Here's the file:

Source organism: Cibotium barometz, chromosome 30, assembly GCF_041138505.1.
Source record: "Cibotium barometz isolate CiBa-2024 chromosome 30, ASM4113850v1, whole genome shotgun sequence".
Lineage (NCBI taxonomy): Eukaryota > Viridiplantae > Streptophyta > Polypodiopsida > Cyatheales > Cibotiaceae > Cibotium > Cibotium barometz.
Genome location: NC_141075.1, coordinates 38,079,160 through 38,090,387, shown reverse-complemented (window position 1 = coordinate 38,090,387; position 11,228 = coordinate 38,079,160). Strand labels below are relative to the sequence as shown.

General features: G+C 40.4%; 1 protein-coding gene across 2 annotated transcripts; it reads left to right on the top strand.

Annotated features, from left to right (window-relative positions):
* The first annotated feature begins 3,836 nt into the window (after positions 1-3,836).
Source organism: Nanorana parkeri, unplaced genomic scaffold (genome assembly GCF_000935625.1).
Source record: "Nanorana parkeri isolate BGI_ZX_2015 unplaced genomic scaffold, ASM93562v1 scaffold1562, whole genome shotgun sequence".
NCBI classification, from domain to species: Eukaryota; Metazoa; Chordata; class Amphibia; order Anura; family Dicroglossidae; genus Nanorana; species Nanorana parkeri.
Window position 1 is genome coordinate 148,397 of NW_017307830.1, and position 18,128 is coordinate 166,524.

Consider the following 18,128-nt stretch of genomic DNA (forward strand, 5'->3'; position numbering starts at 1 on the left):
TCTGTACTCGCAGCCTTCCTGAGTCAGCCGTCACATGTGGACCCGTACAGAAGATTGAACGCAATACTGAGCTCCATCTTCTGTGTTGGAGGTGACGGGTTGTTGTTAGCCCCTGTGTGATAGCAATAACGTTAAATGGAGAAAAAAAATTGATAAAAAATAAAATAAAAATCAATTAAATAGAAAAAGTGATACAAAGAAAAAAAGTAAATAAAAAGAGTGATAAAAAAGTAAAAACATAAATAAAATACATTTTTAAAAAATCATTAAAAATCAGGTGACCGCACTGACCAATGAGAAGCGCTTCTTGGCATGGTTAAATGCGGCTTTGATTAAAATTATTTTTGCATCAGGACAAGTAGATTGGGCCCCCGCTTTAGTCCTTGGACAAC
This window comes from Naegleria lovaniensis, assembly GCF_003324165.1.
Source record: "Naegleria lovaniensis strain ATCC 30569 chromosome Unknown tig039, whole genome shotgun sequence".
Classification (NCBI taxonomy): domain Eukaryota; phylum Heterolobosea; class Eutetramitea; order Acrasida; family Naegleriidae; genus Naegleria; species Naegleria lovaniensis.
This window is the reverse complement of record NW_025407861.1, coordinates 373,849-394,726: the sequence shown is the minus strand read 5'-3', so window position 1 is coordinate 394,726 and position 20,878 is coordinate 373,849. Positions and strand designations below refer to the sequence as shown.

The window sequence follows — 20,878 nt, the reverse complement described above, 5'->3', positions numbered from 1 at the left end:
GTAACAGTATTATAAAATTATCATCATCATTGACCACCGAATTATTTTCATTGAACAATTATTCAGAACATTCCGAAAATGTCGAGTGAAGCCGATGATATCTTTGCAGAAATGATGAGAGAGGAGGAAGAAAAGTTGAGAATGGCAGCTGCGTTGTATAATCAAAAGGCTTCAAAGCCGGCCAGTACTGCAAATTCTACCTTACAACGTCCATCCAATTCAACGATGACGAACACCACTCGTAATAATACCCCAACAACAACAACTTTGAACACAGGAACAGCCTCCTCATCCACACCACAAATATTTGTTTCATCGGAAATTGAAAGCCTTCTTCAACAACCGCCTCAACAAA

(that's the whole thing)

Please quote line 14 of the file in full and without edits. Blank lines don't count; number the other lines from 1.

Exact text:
This window comes from Naegleria lovaniensis, assembly GCF_003324165.1.